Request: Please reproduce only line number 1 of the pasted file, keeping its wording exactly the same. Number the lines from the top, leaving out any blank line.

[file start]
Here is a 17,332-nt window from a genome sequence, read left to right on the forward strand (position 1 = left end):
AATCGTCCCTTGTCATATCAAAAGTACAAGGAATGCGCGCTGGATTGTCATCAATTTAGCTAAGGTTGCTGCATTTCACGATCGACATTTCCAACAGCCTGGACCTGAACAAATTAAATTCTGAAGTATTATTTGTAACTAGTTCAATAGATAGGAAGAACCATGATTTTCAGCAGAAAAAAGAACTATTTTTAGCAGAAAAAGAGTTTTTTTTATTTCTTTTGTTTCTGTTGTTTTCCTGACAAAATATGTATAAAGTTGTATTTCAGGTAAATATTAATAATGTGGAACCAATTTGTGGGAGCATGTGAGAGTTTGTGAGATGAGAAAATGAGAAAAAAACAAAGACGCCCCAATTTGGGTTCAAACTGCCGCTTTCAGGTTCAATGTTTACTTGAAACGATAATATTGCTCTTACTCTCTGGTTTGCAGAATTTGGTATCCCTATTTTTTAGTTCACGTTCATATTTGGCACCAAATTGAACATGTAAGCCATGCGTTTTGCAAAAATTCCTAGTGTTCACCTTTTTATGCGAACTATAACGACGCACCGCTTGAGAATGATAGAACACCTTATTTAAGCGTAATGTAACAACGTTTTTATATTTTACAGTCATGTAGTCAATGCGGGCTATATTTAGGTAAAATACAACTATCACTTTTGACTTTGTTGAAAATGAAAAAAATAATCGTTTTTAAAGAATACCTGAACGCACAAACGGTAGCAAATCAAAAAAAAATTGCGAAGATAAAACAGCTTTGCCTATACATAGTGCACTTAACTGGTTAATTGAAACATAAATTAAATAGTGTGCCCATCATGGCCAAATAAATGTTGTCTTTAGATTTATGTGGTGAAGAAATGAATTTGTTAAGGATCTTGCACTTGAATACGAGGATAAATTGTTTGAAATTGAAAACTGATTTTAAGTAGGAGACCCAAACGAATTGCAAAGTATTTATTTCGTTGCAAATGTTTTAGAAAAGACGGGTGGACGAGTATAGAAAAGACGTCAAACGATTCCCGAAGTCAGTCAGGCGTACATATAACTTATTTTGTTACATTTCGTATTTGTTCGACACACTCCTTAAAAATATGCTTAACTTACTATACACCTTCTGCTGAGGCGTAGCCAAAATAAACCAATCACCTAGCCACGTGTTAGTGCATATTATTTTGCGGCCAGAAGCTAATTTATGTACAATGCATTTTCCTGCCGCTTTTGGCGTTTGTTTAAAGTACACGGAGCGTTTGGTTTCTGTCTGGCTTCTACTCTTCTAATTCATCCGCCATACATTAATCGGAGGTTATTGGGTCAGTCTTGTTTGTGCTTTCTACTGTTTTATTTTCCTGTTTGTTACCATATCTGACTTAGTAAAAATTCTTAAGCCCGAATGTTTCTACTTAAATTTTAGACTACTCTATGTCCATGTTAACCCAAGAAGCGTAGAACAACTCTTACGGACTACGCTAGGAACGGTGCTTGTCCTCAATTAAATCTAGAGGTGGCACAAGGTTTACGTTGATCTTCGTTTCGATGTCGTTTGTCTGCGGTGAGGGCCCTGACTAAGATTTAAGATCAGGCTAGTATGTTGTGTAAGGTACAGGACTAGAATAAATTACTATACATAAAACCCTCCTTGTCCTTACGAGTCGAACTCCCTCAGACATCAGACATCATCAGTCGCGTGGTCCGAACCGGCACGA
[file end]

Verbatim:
Here is a 17,332-nt window from a genome sequence, read left to right on the forward strand (position 1 = left end):